Companies do that as well. It’s just not as humane as our attempts.

Facebook, Twitter, Instagram, Pinterest and hundreds of other companies has build massive social graphs that enable them to change people’s behaviours and they allow anyone else who is interested to do the same.

Whether we love or hate the well-timed ads or perfectly curated stories in our feeds, it’s not going to change. Companies will continue to use brilliant algorithms and personal information to try and change our behaviour. They will continue to create what, Soleio Cuervo, calls personalised products.

In this article by First Round Review, the author makes some bold and slightly controversial statements:

“The takeaway for startups is that you should actively manage people’s identities in ways that encourage the behaviour you want.”

“All of these systems of structured relationships act as graphs that can be used to deliver tailored experience to individuals.”

“The new wave of innovation will be all about presenting the right information at the right time in the context of relationships, location and device.”

It borders on the edge of ethics and privacy and makes a lot of people very uncomfortable. Especially the statement about “manag[ing] people’s identities in ways that encourage the behaviour you want.” Isn’t a product supposed to solve the needs of a user? No. It’s supposed to do both. Products should be built to align with both business and user goals.

All businesses exist to make money and for as long as this is going to be the case, companies will try and make users buy more of their products. They will use more of your info and build more personal products so that you can do more of what they want you to do.

There is nothing inherently wrong with using information to change user behaviour. The problem, however, is how information harvested out of social graphs, is used to invoke unnecessary behaviour; in particular persuading people to do/buy/consume things they don’t need.

The true innovators would be companies that know and persuade people to do the things they really need to do more. Maybe it is to buy the running shoes. But only because I need ones. And the pair that fit’s my budget best. Maybe I need to buy healthier food. Read more. Go out less. Chill at home. Hike. Spend time with the family. Sleep. Or go to church.

I believe that the most successful and innovative personalised products, would be the ones that solve real human needs based on what they know about people.

But even better, the ones that know how to persuade my wife to run with me more often. Or when to let her to decide for herself…


Book Review – Making it right: Product management for a startup world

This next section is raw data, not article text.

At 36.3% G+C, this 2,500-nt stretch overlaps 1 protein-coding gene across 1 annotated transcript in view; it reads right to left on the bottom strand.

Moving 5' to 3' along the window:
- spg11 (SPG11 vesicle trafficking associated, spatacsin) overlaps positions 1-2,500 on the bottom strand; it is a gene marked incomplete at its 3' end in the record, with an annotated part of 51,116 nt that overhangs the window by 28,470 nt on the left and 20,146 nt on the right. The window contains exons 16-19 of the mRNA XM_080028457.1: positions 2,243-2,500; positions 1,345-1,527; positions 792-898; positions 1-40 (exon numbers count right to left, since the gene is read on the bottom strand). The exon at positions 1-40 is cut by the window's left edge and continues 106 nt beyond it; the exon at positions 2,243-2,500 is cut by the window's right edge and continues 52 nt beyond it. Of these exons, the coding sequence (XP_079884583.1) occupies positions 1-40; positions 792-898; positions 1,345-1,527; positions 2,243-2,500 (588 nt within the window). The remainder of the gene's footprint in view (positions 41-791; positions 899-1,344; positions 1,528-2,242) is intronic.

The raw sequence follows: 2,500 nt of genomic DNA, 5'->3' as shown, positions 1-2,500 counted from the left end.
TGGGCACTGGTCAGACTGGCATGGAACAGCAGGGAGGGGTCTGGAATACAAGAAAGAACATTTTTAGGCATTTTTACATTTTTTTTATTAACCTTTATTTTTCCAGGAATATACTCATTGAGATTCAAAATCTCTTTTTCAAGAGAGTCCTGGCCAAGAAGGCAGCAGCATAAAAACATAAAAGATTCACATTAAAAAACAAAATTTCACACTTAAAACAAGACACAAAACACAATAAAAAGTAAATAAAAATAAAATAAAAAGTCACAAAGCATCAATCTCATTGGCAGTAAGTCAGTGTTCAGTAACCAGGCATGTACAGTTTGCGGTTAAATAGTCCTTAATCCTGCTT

I recently read Rian van der Merwe’s new book, “Making it right: Product management for a startup world“. It’s a great book! And the reviews on Amazon agrees…

“Like a product management mentor.”

“Solid, practical, advice on Product Management.”

“Done right – a clear and readable guide to product management.”

“Great must read for Product Managers, and, more importantly, anyone who works with Product Management.”

This last review is quite significant for me in a very specific way and that is who this book is written for.

In the introduction, Rian draws the attention of two specific groups of people “anyone considering a career in product management” and “those who have been in the field for a while and are looking for a more formal framework for the work they do.” But as the last reviewer stated correctly, this book is also for those who work with PM’s. That includes marketers, developers, designers, and more.

I’m a designer. I’ve never been a product manager and I don’t have a particular desire to become one soon either.

But I found that this book is relevant for me for 2 reasons (there’s probably more…):

Reason 1: You’ll get to appreciate them more…

PM’s are the firefighters when the product is about to burn down, the security guards to fend off feature creep and the bouncers who keeps his club (team) safe. This realisation hasn’t only shown me who they are but has also created an immense amount of respect for them.

Reason 2: You’ll become better at what you do…

PM’s are more than firefighters, security guards and bouncers. If you allow them, they might also proof themselves to be a mentor. Sometimes they need to reprimand us. Sometimes push us to go the extra pixel. And sometimes ask the tough questions. All, so that we can perfect our craft.

So, in closing…

Well done to my friend Rian! You’ve accomplished a mammoth task – one you most probably didn’t even intend to accomplish. This book will enable me (and others working with PM’s) to be better at what we do. And perhaps also to be better Product Managers one day…

Thanks!


How the iPad helped to shape the birth of the iPhone

Apple’s first iteration of the iPhone, was to modify the iPod in such a way that the track wheel could be used to scroll through the various phone options, but trying to enter new numbers using this technique soon proved itself to be very problematic. It just wasn’t a natural fit.

But while the iPhone team was trying to convince themselves that people would mainly call people who were already in their address book, another team was secretly working on a tablet computer – a device that would have a multi-touch screen. Steve was so amazed by it, that the two stories eventually intersected, and the ideas for the tablet flowed into the planning for the iPhone.

So actually the idea of the iPad came before, and helped shape the birth of the iPhone…